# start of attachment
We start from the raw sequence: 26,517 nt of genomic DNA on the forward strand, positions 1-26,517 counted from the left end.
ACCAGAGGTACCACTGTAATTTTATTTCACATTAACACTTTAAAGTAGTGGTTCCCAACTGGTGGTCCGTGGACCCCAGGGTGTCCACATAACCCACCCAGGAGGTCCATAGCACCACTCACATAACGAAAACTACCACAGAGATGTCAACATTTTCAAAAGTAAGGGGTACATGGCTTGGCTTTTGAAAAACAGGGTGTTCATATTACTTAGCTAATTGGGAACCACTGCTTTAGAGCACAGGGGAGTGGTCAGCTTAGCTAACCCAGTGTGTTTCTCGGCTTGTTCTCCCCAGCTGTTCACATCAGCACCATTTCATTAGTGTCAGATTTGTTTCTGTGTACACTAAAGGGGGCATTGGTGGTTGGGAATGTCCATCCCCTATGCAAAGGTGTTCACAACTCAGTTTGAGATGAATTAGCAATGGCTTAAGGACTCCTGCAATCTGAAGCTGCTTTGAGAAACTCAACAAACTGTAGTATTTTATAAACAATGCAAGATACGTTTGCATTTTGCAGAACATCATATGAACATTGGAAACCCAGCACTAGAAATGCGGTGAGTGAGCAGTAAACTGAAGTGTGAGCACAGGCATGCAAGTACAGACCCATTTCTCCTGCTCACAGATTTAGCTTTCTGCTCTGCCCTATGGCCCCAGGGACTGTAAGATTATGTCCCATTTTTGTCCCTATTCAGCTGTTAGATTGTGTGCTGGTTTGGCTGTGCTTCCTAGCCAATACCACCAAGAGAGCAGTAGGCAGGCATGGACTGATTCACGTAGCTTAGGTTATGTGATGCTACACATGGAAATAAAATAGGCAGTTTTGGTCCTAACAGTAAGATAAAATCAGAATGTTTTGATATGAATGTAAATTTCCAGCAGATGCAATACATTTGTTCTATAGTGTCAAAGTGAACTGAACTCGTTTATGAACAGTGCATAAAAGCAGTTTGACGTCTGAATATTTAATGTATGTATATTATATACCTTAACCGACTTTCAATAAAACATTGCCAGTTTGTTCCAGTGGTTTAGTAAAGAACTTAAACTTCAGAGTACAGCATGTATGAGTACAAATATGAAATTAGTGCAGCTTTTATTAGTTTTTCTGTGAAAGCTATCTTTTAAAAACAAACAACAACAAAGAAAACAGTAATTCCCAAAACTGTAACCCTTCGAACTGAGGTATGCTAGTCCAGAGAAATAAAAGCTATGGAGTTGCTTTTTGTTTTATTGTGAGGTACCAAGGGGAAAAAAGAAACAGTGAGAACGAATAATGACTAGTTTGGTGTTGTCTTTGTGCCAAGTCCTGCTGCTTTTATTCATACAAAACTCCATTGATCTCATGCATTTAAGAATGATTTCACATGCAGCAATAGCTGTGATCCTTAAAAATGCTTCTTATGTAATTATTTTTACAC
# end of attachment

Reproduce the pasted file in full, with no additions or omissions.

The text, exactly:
We start from the raw sequence: 26,517 nt of genomic DNA on the forward strand, positions 1-26,517 counted from the left end.
ACCAGAGGTACCACTGTAATTTTATTTCACATTAACACTTTAAAGTAGTGGTTCCCAACTGGTGGTCCGTGGACCCCAGGGTGTCCACATAACCCACCCAGGAGGTCCATAGCACCACTCACATAACGAAAACTACCACAGAGATGTCAACATTTTCAAAAGTAAGGGGTACATGGCTTGGCTTTTGAAAAACAGGGTGTTCATATTACTTAGCTAATTGGGAACCACTGCTTTAGAGCACAGGGGAGTGGTCAGCTTAGCTAACCCAGTGTGTTTCTCGGCTTGTTCTCCCCAGCTGTTCACATCAGCACCATTTCATTAGTGTCAGATTTGTTTCTGTGTACACTAAAGGGGGCATTGGTGGTTGGGAATGTCCATCCCCTATGCAAAGGTGTTCACAACTCAGTTTGAGATGAATTAGCAATGGCTTAAGGACTCCTGCAATCTGAAGCTGCTTTGAGAAACTCAACAAACTGTAGTATTTTATAAACAATGCAAGATACGTTTGCATTTTGCAGAACATCATATGAACATTGGAAACCCAGCACTAGAAATGCGGTGAGTGAGCAGTAAACTGAAGTGTGAGCACAGGCATGCAAGTACAGACCCATTTCTCCTGCTCACAGATTTAGCTTTCTGCTCTGCCCTATGGCCCCAGGGACTGTAAGATTATGTCCCATTTTTGTCCCTATTCAGCTGTTAGATTGTGTGCTGGTTTGGCTGTGCTTCCTAGCCAATACCACCAAGAGAGCAGTAGGCAGGCATGGACTGATTCACGTAGCTTAGGTTATGTGATGCTACACATGGAAATAAAATAGGCAGTTTTGGTCCTAACAGTAAGATAAAATCAGAATGTTTTGATATGAATGTAAATTTCCAGCAGATGCAATACATTTGTTCTATAGTGTCAAAGTGAACTGAACTCGTTTATGAACAGTGCATAAAAGCAGTTTGACGTCTGAATATTTAATGTATGTATATTATATACCTTAACCGACTTTCAATAAAACATTGCCAGTTTGTTCCAGTGGTTTAGTAAAGAACTTAAACTTCAGAGTACAGCATGTATGAGTACAAATATGAAATTAGTGCAGCTTTTATTAGTTTTTCTGTGAAAGCTATCTTTTAAAAACAAACAACAACAAAGAAAACAGTAATTCCCAAAACTGTAACCCTTCGAACTGAGGTATGCTAGTCCAGAGAAATAAAAGCTATGGAGTTGCTTTTTGTTTTATTGTGAGGTACCAAGGGGAAAAAAGAAACAGTGAGAACGAATAATGACTAGTTTGGTGTTGTCTTTGTGCCAAGTCCTGCTGCTTTTATTCATACAAAACTCCATTGATCTCATGCATTTAAGAATGATTTCACATGCAGCAATAGCTGTGATCCTTAAAAATGCTTCTTATGTAATTATTTTTACAC